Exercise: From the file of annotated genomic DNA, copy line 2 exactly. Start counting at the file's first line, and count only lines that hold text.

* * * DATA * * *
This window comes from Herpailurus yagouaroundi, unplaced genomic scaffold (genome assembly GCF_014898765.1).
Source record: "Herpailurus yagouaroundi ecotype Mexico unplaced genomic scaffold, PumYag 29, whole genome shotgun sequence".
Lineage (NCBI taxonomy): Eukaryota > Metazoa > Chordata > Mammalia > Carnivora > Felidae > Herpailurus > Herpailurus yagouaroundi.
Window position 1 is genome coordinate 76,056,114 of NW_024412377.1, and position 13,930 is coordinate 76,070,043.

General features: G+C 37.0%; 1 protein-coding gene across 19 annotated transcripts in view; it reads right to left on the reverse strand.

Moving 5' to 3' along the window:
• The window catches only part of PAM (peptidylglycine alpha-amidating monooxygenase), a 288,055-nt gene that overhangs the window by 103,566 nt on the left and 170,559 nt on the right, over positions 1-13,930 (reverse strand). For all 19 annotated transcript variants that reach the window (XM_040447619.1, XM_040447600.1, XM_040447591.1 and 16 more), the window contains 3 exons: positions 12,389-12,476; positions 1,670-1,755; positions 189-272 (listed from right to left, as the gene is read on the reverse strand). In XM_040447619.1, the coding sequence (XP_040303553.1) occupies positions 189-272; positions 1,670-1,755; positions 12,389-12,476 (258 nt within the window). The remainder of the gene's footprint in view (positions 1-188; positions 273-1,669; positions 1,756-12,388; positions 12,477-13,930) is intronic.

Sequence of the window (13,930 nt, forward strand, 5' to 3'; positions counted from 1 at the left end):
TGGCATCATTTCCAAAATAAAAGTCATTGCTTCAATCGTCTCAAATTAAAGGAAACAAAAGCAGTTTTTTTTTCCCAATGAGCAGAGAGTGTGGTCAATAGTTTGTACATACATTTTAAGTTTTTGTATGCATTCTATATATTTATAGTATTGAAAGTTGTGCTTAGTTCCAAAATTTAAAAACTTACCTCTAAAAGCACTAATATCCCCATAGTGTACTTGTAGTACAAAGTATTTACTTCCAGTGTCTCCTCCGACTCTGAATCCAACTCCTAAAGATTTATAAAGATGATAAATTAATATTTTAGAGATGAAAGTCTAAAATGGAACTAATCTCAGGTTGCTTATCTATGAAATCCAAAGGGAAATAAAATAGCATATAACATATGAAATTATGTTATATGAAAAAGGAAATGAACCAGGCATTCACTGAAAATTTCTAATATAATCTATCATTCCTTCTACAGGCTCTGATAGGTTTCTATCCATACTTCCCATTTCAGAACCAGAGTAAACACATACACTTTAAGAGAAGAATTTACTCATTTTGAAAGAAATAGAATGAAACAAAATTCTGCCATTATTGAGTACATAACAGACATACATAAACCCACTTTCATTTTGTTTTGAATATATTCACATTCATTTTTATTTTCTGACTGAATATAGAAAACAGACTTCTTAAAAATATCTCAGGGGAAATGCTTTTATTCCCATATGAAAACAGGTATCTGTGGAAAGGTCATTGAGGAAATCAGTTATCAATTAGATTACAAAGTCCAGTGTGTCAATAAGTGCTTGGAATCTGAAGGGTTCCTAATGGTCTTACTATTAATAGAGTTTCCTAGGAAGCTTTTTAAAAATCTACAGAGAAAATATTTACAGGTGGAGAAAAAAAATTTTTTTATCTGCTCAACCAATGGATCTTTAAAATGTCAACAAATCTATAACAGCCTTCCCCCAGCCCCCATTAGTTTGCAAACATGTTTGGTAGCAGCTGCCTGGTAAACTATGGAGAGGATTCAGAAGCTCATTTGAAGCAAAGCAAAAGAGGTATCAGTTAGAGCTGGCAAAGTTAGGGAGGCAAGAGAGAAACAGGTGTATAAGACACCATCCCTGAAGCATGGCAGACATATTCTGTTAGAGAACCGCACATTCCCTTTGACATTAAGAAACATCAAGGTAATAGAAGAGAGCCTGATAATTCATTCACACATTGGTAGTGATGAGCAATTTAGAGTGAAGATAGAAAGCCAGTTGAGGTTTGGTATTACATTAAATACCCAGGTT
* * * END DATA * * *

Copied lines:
Source record: "Herpailurus yagouaroundi ecotype Mexico unplaced genomic scaffold, PumYag 29, whole genome shotgun sequence".